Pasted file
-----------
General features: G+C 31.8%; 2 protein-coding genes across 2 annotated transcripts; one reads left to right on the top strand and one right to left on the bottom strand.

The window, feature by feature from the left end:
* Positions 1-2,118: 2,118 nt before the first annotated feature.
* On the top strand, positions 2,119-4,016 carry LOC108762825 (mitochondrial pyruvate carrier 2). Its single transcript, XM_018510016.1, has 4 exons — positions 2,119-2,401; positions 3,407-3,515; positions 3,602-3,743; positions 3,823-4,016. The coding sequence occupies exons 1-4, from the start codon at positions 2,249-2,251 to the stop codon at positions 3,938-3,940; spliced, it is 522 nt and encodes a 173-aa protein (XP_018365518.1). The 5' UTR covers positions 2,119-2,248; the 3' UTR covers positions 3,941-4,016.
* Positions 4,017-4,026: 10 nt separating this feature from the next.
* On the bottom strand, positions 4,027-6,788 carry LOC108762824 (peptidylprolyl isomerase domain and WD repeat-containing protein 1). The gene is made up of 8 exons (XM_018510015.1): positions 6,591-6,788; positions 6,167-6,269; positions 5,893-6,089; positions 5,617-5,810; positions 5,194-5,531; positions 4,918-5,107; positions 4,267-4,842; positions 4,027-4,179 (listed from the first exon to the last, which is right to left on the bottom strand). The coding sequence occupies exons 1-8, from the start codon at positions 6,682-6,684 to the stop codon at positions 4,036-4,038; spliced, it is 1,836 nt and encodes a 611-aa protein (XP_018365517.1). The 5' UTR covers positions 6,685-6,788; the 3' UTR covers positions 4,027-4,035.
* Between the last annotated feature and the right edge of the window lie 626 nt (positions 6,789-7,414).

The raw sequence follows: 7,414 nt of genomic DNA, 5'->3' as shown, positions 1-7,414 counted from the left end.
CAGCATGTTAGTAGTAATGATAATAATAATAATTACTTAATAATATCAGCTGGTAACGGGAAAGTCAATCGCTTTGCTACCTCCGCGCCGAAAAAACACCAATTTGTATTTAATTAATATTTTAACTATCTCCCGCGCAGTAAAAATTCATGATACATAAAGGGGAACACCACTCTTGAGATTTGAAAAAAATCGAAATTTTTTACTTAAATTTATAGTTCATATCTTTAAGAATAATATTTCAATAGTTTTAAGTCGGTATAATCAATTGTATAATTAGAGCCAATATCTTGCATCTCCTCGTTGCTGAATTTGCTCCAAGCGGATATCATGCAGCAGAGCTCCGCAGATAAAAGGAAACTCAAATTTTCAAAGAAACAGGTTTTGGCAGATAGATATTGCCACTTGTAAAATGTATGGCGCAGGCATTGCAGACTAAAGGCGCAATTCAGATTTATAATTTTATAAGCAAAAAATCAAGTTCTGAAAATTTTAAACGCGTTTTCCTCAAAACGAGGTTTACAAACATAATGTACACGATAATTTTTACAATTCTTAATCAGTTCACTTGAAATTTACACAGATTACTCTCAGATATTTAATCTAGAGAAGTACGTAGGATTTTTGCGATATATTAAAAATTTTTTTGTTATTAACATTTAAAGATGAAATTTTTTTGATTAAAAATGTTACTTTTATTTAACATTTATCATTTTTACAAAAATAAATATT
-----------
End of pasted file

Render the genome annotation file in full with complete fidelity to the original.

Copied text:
General features: G+C 31.8%; 2 protein-coding genes across 2 annotated transcripts; one reads left to right on the top strand and one right to left on the bottom strand.

The window, feature by feature from the left end:
* Positions 1-2,118: 2,118 nt before the first annotated feature.
* On the top strand, positions 2,119-4,016 carry LOC108762825 (mitochondrial pyruvate carrier 2). Its single transcript, XM_018510016.1, has 4 exons — positions 2,119-2,401; positions 3,407-3,515; positions 3,602-3,743; positions 3,823-4,016. The coding sequence occupies exons 1-4, from the start codon at positions 2,249-2,251 to the stop codon at positions 3,938-3,940; spliced, it is 522 nt and encodes a 173-aa protein (XP_018365518.1). The 5' UTR covers positions 2,119-2,248; the 3' UTR covers positions 3,941-4,016.
* Positions 4,017-4,026: 10 nt separating this feature from the next.
* On the bottom strand, positions 4,027-6,788 carry LOC108762824 (peptidylprolyl isomerase domain and WD repeat-containing protein 1). The gene is made up of 8 exons (XM_018510015.1): positions 6,591-6,788; positions 6,167-6,269; positions 5,893-6,089; positions 5,617-5,810; positions 5,194-5,531; positions 4,918-5,107; positions 4,267-4,842; positions 4,027-4,179 (listed from the first exon to the last, which is right to left on the bottom strand). The coding sequence occupies exons 1-8, from the start codon at positions 6,682-6,684 to the stop codon at positions 4,036-4,038; spliced, it is 1,836 nt and encodes a 611-aa protein (XP_018365517.1). The 5' UTR covers positions 6,685-6,788; the 3' UTR covers positions 4,027-4,035.
* Between the last annotated feature and the right edge of the window lie 626 nt (positions 6,789-7,414).

The raw sequence follows: 7,414 nt of genomic DNA, 5'->3' as shown, positions 1-7,414 counted from the left end.
CAGCATGTTAGTAGTAATGATAATAATAATAATTACTTAATAATATCAGCTGGTAACGGGAAAGTCAATCGCTTTGCTACCTCCGCGCCGAAAAAACACCAATTTGTATTTAATTAATATTTTAACTATCTCCCGCGCAGTAAAAATTCATGATACATAAAGGGGAACACCACTCTTGAGATTTGAAAAAAATCGAAATTTTTTACTTAAATTTATAGTTCATATCTTTAAGAATAATATTTCAATAGTTTTAAGTCGGTATAATCAATTGTATAATTAGAGCCAATATCTTGCATCTCCTCGTTGCTGAATTTGCTCCAAGCGGATATCATGCAGCAGAGCTCCGCAGATAAAAGGAAACTCAAATTTTCAAAGAAACAGGTTTTGGCAGATAGATATTGCCACTTGTAAAATGTATGGCGCAGGCATTGCAGACTAAAGGCGCAATTCAGATTTATAATTTTATAAGCAAAAAATCAAGTTCTGAAAATTTTAAACGCGTTTTCCTCAAAACGAGGTTTACAAACATAATGTACACGATAATTTTTACAATTCTTAATCAGTTCACTTGAAATTTACACAGATTACTCTCAGATATTTAATCTAGAGAAGTACGTAGGATTTTTGCGATATATTAAAAATTTTTTTGTTATTAACATTTAAAGATGAAATTTTTTTGATTAAAAATGTTACTTTTATTTAACATTTATCATTTTTACAAAAATAAATATT